The power debate rages on. This time, government officials are talking about systems losses and the “ghost deliveries” of electricity.
The case of the systems losses is an interesting one. There’s been so much finger-pointing and accusation, it tends to get confusing. What is this charge called “systems loss”? Who or what allowed it? Who should be made accountable for it?
The collection of systems losses is allowed by law, by the anti-pilferage act of 1994 as well as the Electric Power Industry Reform Act through its implementing rules and regulations. This item in our Meralco bill, which is around 8% of our total payments, has three components. First are the technical losses, then the pilferage losses then lastly, Meralco’s “company use”.
Technical losses represent electricity lost in the course of its delivery, from heat caused by friction or resistance in cables, or from worn-out equipment that are no longer as efficient as before. These leakages, according to engineers, are normal and can be limited by making the system more efficient. Still, this is electricity lost that we end up paying for.
Then there’s electricity lost to pilferage, lost to people who consume electricity but have no meters and therefore do not pay for their consumption. They don’t pay, but we do. Legitimate customers are actually shouldering the cost of electricity used by pilferers. Consumers ask, why do we pay for electricity stolen by other people? Why does Meralco and the government allow this?
It should be noted that Meralco, when it apprehends pilferers, is entitled to recover the lost payments from the offenders. This amount is supposed to be credited to customers through the lowering of rates.
Since Meralco can actually recover the cost of electricity lost to pilferage, then it can sit back and just wait for the collections to come instead of running after the pilferers. Someone told me that about 1/3 of Meralco’s systems loss charge actually covers pilfered electricity. That’s a huge amount of electricity we did not use but we end up paying for.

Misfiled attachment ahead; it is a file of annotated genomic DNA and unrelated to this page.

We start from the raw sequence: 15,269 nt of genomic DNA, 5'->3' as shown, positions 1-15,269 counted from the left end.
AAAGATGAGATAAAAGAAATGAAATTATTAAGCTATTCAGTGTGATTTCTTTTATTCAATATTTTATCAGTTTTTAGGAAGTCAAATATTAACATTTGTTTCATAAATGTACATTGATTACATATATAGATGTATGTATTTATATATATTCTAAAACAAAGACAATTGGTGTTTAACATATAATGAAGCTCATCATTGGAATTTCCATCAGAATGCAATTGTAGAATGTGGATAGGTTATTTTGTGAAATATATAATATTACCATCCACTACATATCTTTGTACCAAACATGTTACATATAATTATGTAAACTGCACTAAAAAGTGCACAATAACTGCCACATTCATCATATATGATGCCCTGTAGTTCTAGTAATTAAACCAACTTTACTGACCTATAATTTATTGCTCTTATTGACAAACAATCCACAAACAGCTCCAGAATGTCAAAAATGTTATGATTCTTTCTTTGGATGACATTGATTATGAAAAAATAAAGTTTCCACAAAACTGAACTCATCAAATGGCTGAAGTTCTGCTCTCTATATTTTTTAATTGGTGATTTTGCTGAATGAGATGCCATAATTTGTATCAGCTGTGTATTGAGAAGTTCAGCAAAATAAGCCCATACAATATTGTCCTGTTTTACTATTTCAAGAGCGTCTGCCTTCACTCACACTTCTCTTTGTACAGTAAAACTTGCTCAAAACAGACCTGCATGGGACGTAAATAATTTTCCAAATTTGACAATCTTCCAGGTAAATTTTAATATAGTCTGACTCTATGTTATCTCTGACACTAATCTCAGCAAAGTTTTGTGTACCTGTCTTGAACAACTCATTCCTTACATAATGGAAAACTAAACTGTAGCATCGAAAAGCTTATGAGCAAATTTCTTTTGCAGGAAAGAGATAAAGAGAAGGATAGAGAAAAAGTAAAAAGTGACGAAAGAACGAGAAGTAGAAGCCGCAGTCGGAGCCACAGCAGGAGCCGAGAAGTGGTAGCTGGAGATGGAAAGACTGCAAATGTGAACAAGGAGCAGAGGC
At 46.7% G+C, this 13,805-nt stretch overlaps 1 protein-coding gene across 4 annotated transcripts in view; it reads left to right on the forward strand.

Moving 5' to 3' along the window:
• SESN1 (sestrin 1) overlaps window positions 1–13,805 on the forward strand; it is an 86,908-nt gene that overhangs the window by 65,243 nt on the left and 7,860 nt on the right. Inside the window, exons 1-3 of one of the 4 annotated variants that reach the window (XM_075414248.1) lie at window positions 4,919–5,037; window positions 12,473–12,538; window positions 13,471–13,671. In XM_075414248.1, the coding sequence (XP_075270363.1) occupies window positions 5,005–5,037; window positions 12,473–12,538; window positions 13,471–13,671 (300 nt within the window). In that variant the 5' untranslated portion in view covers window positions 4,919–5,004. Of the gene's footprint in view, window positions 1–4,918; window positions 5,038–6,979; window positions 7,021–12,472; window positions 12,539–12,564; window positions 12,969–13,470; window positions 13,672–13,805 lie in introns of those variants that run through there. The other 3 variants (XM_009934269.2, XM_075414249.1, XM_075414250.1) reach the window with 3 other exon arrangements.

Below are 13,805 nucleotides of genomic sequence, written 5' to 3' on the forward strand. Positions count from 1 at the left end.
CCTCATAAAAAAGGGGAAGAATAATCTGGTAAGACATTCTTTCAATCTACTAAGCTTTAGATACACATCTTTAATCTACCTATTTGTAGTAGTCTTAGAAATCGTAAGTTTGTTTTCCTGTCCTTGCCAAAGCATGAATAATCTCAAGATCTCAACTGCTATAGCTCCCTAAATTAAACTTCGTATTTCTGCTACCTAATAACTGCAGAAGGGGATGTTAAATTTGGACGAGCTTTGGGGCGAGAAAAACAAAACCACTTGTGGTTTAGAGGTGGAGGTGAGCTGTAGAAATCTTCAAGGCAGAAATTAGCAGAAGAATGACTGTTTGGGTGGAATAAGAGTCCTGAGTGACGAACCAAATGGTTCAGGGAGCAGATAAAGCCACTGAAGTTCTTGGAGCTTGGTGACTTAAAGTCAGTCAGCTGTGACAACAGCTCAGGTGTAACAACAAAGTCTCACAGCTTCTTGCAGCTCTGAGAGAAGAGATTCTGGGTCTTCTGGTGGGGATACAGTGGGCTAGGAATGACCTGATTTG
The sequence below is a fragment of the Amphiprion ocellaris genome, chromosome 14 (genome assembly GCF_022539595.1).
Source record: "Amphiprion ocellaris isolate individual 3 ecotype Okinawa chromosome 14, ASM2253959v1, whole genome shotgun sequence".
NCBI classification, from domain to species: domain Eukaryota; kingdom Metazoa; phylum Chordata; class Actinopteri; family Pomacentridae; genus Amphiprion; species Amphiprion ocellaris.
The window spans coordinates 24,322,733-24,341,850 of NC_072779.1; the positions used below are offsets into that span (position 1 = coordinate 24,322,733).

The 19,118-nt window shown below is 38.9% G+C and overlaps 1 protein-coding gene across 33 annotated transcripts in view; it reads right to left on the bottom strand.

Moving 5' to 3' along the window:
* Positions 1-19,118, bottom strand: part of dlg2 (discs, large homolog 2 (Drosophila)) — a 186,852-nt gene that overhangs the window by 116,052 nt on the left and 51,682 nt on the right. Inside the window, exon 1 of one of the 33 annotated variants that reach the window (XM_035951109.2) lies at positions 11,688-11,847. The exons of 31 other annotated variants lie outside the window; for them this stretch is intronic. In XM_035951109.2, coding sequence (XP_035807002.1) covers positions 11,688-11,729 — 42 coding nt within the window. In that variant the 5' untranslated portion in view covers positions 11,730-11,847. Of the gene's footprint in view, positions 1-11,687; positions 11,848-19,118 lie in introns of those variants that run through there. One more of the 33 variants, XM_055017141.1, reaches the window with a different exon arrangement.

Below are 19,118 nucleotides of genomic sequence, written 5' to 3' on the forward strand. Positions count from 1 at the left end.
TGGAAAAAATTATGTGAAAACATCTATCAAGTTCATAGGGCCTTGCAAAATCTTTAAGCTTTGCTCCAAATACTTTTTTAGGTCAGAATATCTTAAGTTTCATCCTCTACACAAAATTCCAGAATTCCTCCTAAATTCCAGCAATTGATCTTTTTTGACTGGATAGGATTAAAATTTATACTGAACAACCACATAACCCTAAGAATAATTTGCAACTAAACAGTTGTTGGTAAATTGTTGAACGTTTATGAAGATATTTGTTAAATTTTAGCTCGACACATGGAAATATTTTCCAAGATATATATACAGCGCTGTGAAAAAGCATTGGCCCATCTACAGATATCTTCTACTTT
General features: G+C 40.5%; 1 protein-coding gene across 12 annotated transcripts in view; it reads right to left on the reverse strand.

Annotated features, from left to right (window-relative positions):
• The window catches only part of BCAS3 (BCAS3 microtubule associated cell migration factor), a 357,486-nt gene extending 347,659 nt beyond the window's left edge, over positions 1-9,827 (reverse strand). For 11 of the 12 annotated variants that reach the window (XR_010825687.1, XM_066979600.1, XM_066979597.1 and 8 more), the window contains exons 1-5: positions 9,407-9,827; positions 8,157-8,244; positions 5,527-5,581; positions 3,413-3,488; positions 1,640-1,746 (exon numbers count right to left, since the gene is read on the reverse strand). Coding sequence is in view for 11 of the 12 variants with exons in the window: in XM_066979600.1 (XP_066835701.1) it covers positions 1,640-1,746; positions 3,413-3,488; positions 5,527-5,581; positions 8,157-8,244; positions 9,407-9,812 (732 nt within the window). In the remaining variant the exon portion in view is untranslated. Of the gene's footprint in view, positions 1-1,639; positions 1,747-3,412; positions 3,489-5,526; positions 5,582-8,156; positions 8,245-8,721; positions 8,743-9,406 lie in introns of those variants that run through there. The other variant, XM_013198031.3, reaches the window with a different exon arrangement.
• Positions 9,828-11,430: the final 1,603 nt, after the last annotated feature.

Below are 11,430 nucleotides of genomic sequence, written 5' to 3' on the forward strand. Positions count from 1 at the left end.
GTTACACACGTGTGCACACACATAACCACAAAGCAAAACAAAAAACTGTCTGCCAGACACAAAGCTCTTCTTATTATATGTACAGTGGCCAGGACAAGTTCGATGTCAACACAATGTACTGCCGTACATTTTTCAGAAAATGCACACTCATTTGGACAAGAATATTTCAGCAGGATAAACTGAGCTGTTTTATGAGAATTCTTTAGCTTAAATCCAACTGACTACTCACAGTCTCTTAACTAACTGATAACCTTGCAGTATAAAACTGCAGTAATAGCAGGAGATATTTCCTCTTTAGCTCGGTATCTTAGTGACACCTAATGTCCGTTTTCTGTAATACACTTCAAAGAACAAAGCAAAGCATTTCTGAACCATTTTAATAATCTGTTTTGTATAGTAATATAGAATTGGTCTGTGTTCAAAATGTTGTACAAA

The last component of systems loss is what industry people call “company use”. Meralco passes on to consumers the cost of the company’s electricity consumption. In one year, Meralco passed on to consumers the cost of 75 million kWh or P427.5 million worth of electricity. First thing that comes to mind is, “Aren’t they lucky?”
Ok, to be fair, as in all businesses, the cost of electricity is computed as part of the operating expenses and is generally passed on to customers. If we buy a pair of tsinelas, chances are, the cost of electricity used in making the tsinelas is already computed in its selling price. I guess Meralco is entitled to pass on some of its electricity use to consumers if the consumed electricity is essential to the delivery of services. BUT, this doesn’t and should not reflect as systems losses. Second, and more importantly, how exactly do we know if the cost of electricity being passed on to us is actually essential in the delivery of Meralco’s services.
For example, I go to Ortigas in December and I see Meralco’s building having all these Christmas lights on its building façade. Is the electricity used for the Christmas lights essential to the delivery of services? Why should I pay for Meralco’s Christmas lights? Surely that sucks, especially if you yourself don’t have Christmas lights at home.